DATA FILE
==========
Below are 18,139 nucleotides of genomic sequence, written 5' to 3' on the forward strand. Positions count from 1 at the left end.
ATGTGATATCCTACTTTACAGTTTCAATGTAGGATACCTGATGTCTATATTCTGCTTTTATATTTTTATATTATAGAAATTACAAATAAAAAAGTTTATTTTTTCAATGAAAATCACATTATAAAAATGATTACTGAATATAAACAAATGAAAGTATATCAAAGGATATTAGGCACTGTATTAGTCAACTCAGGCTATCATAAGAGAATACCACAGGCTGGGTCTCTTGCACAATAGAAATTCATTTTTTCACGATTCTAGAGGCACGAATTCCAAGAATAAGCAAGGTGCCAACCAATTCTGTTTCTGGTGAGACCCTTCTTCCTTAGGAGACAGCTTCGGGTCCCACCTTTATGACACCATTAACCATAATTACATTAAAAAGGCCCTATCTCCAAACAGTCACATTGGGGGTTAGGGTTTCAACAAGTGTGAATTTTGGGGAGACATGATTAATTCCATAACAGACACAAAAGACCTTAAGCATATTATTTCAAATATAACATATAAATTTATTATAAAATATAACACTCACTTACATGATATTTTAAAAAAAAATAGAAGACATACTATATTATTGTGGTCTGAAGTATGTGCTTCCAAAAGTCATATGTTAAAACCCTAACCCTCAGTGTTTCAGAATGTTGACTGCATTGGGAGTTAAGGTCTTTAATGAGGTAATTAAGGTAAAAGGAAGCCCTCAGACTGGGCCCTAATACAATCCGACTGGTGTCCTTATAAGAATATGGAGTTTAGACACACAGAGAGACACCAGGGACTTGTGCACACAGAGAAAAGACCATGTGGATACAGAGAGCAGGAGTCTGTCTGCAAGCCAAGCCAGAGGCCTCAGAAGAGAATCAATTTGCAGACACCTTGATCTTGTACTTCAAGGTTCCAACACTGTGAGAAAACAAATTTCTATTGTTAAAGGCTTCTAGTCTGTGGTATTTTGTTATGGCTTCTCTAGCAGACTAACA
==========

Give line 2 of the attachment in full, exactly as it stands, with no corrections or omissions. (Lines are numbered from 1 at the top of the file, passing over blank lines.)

ATGTGATATCCTACTTTACAGTTTCAATGTAGGATACCTGATGTCTATATTCTGCTTTTATATTTTTATATTATAGAAATTACAAATAAAAAAGTTTATTTTTTCAATGAAAATCACATTATAAAAATGATTACTGAATATAAACAAATGAAAGTATATCAAAGGATATTAGGCACTGTATTAGTCAACTCAGGCTATCATAAGAGAATACCACAGGCTGGGTCTCTTGCACAATAGAAATTCATTTTTTCACGATTCTAGAGGCACGAATTCCAAGAATAAGCAAGGTGCCAACCAATTCTGTTTCTGGTGAGACCCTTCTTCCTTAGGAGACAGCTTCGGGTCCCACCTTTATGACACCATTAACCATAATTACATTAAAAAGGCCCTATCTCCAAACAGTCACATTGGGGGTTAGGGTTTCAACAAGTGTGAATTTTGGGGAGACATGATTAATTCCATAACAGACACAAAAGACCTTAAGCATATTATTTCAAATATAACATATAAATTTATTATAAAATATAACACTCACTTACATGATATTTTAAAAAAAAATAGAAGACATACTATATTATTGTGGTCTGAAGTATGTGCTTCCAAAAGTCATATGTTAAAACCCTAACCCTCAGTGTTTCAGAATGTTGACTGCATTGGGAGTTAAGGTCTTTAATGAGGTAATTAAGGTAAAAGGAAGCCCTCAGACTGGGCCCTAATACAATCCGACTGGTGTCCTTATAAGAATATGGAGTTTAGACACACAGAGAGACACCAGGGACTTGTGCACACAGAGAAAAGACCATGTGGATACAGAGAGCAGGAGTCTGTCTGCAAGCCAAGCCAGAGGCCTCAGAAGAGAATCAATTTGCAGACACCTTGATCTTGTACTTCAAGGTTCCAACACTGTGAGAAAACAAATTTCTATTGTTAAAGGCTTCTAGTCTGTGGTATTTTGTTATGGCTTCTCTAGCAGACTAACA